The latest long-term forecasts watching for El Niño and La Niña are pointing to a 50/50 chance of a return to El Niño conditions.
An El Niño is warmer than average water temperatures in the equatorial Pacific Ocean.
As of March, neutral or average conditions persisted across the central Pacific, but things were beginning to warm up in the eastern Pacific Ocean.
The Climate Prediction Center monitors for the development of an El Niño because it can have an effect on weather across the United States.
For example, the strong El Nino that developed in late 2015 and lasted through 2016 helped to suppress Atlantic tropical storm development in those years, especially in 2015.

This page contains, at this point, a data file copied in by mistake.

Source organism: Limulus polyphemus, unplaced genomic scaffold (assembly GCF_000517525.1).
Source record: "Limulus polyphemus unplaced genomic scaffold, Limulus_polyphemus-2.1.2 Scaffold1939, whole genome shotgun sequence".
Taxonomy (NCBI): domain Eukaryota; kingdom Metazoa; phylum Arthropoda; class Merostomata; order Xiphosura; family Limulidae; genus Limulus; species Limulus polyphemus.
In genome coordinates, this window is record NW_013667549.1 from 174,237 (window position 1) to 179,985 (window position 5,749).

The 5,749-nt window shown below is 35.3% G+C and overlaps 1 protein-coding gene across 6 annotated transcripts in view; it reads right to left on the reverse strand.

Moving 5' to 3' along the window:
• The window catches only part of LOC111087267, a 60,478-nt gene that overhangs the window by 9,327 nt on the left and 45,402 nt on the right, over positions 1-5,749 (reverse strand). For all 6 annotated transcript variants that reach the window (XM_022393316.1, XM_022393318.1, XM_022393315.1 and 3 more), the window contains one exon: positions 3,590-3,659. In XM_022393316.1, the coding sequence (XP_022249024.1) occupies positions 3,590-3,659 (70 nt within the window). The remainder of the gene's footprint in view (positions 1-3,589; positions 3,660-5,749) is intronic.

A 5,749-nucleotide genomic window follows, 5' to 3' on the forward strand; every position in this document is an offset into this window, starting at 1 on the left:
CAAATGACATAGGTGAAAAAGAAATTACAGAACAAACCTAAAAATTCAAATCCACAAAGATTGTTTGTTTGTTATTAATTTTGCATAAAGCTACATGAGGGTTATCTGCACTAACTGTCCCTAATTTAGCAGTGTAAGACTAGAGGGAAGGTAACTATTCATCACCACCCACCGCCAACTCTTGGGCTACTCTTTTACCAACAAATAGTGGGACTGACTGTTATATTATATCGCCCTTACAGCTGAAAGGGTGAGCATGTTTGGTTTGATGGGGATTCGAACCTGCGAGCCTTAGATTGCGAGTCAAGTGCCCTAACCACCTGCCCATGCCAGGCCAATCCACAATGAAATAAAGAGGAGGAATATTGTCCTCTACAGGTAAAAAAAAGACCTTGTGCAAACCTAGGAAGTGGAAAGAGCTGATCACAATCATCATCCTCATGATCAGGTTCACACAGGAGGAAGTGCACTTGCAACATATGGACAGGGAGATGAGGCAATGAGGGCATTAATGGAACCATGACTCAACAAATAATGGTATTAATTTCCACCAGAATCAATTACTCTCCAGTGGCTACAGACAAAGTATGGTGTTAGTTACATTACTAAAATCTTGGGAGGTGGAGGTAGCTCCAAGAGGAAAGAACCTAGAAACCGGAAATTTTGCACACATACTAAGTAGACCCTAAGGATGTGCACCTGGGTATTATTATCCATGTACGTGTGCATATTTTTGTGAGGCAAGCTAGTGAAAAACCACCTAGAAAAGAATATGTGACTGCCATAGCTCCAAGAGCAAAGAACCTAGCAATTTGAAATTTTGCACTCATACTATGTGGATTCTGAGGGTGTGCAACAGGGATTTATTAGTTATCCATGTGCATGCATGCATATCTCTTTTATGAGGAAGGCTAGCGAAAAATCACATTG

This chance for a return to El Niño conditions in the late summer and early fall has many early hurricane forecasts predicting fewer tropical storms this year because they expect the season to wind down quickly or get cut short all together.
These early signs of any El Niño development are still far off and they're currently pointing to a slightly better than 50 percent chance of a weak El Niño forming in the next four to six months.
So right now, the current forecast is something to take with a grain of salt, but continue to watch in the coming months.
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